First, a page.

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Unformatted text preview: Summary of our combinatorial rules Here are our main rules for counting sets in connection with finite sample spaces with equally likely outcomes. Multiplicative Rule: Suppose each element of a set can be viewed as a choice, and we can organize this choice into two stages. Suppose that the first stage choice can be made In m ways, and for each first stage choice the second stage choice can be made in n ways. Then the overall choice can be made in mn ways, and hence the set has mn elements. This rule of course can be extended to the case where the overall choice can be organized into k stages. Strings: suppose a set consists of n symbols. Then the number of strings of k symbols from these n symbols (repetition ALLOWED) is n k . Permutations: Suppose a set consists of n symbols. Then a permutation of k elements from these n is a string of k of the n symbols, repetition NOT ALLOWED. The number of permutations of k elements from n is nPk = n ( n − 1)… ( n − k + 1) = n! . ( n − k )! Combinations: Suppose a set consists of n elements. A combination of k of the n elements is simply a subset of k of the n elements. (So order of selection is irrelevant.) The number of combinations of k of the n elements is given by the binomial coefficient nCk = ⎜ ⎟ = ⎛n⎞ ⎝k ⎠ n! . . k !( n − k ) ! Note: an alternative formulation of this situation is that nCk is the number of distinguishable ways to classify n elements into two categories, k elements in the first category and n‐k elements in the second. A classification amounts to specifying which particular elements are in which category. Multinomial coefficients: The number of distinguishable ways to classify n elements into k categories, with n1 elements into the first category, n2 elements in the second category, etc, where n1 + n2 + … + nk = n, is given by the multinomial coefficient n! . n1 !n2 !… nk ! Balls into boxes: The number of ways to put n indistinguishable balls into k boxes is given by ⎛ n + k − 1⎞ ⎜ ⎟ . Note: since such a “way” is determined by how many balls go into each box, this is also ⎝ k −1 ⎠ the number of solutions to n1 + n2 + … + nk = n in nonnegative integers n1 , n2 ,… , nk . ...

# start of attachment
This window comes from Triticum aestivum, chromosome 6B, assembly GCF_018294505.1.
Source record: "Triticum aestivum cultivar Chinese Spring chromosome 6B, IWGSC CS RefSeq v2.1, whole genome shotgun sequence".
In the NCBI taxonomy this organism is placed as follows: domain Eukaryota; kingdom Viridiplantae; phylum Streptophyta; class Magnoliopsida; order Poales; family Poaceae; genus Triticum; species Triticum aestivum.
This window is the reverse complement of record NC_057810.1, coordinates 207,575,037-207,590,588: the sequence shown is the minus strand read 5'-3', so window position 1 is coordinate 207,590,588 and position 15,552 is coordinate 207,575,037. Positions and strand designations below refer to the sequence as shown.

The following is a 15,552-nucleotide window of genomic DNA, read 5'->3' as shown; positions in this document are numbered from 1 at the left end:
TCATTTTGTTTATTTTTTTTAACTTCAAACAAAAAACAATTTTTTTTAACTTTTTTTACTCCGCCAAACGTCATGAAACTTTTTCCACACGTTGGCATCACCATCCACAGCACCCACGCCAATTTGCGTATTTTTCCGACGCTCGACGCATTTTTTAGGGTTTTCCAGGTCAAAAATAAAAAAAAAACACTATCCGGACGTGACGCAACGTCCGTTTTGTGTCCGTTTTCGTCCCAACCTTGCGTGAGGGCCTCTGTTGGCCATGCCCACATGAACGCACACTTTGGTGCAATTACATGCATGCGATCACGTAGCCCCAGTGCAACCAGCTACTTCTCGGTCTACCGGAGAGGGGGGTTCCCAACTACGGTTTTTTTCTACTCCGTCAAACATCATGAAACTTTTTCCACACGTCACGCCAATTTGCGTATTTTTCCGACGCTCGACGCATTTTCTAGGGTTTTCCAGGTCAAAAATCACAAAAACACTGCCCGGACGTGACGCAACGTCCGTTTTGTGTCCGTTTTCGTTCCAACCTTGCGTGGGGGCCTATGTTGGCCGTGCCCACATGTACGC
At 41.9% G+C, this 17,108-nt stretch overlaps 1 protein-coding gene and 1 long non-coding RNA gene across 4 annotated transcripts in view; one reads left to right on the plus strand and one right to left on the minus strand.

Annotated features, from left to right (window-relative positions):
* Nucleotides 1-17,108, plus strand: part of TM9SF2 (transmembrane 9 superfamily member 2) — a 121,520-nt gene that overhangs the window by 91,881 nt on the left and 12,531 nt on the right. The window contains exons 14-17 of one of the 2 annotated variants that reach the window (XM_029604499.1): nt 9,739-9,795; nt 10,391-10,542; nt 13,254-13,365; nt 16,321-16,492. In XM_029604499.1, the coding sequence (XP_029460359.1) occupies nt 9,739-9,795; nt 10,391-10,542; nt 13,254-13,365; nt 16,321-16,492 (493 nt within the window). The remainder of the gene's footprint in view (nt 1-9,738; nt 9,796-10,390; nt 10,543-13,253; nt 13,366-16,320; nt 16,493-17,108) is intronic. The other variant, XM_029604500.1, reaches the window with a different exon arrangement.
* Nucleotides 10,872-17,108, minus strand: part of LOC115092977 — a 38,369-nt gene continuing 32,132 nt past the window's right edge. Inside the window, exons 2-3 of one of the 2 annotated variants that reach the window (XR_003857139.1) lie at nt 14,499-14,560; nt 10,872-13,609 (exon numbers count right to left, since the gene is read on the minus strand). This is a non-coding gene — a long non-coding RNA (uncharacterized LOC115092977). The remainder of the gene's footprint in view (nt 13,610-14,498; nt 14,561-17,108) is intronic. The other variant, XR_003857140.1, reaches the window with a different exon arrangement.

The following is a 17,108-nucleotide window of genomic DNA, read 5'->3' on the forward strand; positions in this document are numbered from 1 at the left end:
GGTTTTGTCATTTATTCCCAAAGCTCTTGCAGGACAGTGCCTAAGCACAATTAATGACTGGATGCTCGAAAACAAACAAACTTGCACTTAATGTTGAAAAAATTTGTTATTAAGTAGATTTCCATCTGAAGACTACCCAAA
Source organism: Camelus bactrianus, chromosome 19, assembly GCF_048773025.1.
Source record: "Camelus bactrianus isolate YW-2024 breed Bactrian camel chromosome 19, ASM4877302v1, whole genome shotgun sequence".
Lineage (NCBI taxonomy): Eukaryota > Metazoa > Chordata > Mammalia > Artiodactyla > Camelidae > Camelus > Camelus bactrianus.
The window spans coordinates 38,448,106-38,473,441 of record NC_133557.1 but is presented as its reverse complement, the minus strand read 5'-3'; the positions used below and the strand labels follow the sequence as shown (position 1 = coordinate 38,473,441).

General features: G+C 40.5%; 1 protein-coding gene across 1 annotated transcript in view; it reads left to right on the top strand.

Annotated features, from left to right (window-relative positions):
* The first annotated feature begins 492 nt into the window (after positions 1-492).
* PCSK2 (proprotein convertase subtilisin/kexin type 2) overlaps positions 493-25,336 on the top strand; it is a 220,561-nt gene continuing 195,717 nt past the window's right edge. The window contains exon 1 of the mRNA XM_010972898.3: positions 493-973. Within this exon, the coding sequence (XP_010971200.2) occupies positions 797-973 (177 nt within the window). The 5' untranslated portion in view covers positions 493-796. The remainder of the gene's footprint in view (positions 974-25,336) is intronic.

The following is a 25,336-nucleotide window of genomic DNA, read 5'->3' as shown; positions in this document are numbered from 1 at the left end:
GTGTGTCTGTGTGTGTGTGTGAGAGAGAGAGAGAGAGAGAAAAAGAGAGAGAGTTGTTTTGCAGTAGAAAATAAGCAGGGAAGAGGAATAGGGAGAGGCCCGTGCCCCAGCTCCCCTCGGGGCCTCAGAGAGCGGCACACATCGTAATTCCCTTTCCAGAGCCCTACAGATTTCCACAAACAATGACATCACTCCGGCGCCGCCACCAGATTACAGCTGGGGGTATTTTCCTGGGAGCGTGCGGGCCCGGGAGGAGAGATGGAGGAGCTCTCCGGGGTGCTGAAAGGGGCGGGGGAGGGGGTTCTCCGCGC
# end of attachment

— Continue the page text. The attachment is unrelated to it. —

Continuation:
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This note was uploaded on 06/12/2010 for the course MATH 307 taught by Professor Luikonnen during the Fall '08 term at Tulane.
 Fall '08
 Luikonnen
 Sets, Counting, Probability

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